When you’re running your own business, you don’t always have organized procedures in place to complete each project efficiently. You have to develop these systems over time as your company becomes more successful and profitable. Time management and productivity can be a real challenge, as you have to execute even the most mundane tasks yourself. Following are some tips on how to get the most out of each workday.
Become an Expert Planner
Plan your day in advance so you maximize your productivity. At the end of each day, list the three most important things you must complete the following day. Figure out the time needed for each task and allocate that time on your calendar. One way to better understand time allocation is by starting a project log. List each project and include all the necessary tasks to complete that project. Each time a new task comes up, keep track of how long it takes to complete. The better you understand how long certain tasks take you, the better you can maximize each day.
Prioritize All Tasks
Differentiate between essential tasks and those you can complete over time. Essential tasks for a business owner include those that affect your bottom line. For example, garnering sales leads, creating a budget or speaking with a disgruntled client directly impact your profits. Instructing employees on procedures or building their skills have an indirect but essential impact on your business. Start your day by completing the most time-consuming endeavors first.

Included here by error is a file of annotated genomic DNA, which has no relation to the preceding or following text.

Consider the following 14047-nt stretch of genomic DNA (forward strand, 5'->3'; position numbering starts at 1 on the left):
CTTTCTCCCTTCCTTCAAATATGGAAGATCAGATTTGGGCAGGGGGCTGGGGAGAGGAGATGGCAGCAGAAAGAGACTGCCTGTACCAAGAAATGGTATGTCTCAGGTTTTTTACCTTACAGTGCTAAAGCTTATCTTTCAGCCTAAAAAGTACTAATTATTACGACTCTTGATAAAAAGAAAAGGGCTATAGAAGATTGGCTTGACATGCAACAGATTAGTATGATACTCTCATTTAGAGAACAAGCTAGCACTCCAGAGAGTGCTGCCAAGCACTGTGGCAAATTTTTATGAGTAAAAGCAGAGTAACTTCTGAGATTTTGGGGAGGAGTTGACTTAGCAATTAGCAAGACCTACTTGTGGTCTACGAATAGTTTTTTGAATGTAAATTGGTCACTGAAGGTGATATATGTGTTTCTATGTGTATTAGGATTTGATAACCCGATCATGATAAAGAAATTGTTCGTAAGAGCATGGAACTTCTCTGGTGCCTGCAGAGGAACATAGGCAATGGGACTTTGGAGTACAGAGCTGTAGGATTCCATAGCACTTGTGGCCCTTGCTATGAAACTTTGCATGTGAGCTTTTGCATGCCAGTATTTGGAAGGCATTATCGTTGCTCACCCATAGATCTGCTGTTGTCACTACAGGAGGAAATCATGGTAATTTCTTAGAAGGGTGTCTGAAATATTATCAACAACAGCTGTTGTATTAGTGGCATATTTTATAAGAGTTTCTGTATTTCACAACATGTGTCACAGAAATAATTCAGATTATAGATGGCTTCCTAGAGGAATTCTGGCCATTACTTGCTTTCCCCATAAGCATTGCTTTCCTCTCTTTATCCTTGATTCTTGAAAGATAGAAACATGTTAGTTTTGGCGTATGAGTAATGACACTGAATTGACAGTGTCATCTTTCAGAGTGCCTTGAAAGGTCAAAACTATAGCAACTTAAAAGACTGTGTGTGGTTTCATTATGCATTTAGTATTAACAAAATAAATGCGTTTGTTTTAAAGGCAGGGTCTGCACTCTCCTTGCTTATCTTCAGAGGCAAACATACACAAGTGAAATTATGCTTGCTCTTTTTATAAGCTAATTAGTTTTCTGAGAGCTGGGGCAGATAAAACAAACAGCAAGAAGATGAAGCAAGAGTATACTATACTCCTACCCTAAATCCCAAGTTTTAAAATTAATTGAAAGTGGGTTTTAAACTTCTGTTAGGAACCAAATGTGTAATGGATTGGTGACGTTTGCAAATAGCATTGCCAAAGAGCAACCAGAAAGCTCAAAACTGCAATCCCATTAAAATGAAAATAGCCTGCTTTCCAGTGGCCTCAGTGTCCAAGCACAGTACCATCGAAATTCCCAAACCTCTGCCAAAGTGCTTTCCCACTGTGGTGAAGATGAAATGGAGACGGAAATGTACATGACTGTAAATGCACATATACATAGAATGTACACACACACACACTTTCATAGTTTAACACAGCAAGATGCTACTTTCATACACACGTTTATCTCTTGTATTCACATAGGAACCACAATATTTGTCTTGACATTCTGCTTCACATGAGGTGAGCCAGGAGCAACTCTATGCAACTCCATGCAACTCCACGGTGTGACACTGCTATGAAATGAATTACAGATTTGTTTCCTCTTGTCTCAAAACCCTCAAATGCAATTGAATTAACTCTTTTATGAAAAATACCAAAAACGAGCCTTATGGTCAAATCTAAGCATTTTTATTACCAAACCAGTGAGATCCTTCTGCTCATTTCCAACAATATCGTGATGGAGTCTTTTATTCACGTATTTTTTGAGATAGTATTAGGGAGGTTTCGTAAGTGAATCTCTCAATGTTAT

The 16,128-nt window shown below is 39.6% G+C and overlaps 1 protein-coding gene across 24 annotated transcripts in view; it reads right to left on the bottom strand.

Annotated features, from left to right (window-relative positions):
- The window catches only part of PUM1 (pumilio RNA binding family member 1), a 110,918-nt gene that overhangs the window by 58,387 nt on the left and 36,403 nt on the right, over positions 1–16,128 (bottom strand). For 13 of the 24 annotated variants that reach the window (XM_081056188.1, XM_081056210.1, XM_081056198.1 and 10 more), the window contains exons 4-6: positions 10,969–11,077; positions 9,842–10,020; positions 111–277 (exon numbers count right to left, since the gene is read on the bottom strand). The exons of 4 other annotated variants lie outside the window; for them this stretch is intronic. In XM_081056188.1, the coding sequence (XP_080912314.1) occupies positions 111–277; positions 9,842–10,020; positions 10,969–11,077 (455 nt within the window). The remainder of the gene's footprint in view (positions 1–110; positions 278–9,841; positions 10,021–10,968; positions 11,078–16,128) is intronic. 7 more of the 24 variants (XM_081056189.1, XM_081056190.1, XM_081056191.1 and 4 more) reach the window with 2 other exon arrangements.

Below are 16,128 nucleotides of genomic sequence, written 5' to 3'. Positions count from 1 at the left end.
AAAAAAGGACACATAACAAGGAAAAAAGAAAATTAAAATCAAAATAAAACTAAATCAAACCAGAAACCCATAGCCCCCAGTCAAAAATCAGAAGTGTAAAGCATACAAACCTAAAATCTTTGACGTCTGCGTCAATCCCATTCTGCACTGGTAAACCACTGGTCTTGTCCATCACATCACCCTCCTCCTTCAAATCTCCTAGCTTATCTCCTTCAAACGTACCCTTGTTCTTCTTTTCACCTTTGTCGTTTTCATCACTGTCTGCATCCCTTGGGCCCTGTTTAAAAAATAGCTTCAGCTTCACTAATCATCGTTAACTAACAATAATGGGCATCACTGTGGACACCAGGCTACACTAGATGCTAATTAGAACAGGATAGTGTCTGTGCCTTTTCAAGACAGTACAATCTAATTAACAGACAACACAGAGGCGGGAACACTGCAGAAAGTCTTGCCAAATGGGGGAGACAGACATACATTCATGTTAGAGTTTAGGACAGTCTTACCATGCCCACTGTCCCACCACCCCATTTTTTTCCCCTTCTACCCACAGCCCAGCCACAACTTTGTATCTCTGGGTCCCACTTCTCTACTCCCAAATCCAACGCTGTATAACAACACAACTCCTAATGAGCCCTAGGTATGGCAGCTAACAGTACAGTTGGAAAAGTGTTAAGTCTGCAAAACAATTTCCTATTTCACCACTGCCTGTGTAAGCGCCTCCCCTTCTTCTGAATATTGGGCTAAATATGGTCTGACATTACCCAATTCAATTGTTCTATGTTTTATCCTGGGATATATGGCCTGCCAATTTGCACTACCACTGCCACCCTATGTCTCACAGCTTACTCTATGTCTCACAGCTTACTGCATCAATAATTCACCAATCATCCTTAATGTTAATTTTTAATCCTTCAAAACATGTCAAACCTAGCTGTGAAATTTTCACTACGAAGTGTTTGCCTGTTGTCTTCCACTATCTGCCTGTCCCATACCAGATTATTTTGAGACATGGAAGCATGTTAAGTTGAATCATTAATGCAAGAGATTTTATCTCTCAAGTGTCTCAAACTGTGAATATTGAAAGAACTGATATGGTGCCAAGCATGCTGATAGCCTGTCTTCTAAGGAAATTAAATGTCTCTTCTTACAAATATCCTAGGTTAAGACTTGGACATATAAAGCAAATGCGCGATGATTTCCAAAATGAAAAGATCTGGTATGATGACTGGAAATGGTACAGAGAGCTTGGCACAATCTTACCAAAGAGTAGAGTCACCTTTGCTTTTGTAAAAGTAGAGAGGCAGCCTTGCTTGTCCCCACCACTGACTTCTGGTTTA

Delegating is difficult for many business owners. It means you must turn certain things you take pride in doing over to someone else. But there’s no better way to maximize your day than to delegate projects. To better adjust to letting go, start by turning over small assignments so employees can demonstrate their prowess in completing them. Gradually increase those responsibilities for employees as you become more comfortable with the results.
Make sure you provide timelines to employees for completing all assignments. Institute employee recognition programs to motivate workers to take on more assignments. Rewards for recognizing employees don’t have to be expensive. Invite the winners to lunch. Give them a plaque with an inscription of their accomplishment.
Create Meeting Agendas
Avoid going into meetings without a clear agenda. If you work with different functional areas or departments, have them submit their itinerary several days before the meeting. Limit them to specific time periods such as 10 or 15 minutes. Stay in control of the meeting and have managers email additional information or ideas if time runs out. This will set the standard for time management and accountability in the workplace being priorities for the company.
Communicate Goals to Employees
If you remember the L.A. Law TV series from the late 80s, or even any current show that takes place in a large law firm, you know they start each day with a brief meeting, informing each other on the status of projects. Emulate their success model by briefing your employees each morning on what you want accomplished. This keeps everyone on the same page with respect to what’s important that day. Keep the meetings limited to five or six minutes. Ask department heads to apprise you on the status of goals several times during the day.
Eliminate Time Wasters
Make it clear that you won’t tolerate gossip, disputes or anything that distracts from conducting business. From a personal standpoint, limit personal phone calls, exposure to social media and other distractions that can impede your progress. Set a good example for your employees.
Finally, get away from the office when you can. Spend time with your family and enjoy some leisurely activities. Also, get plenty of sleep. This will help rejuvenate you for the next work day.
Author: JP George grew up in a small town in Washington. After receiving a Master’s degree in Public Relations, JP has worked in a variety of positions, from agencies to corporations all across the globe. Experience has made JP an expert in topics relating to leadership, talent management, and organizational business.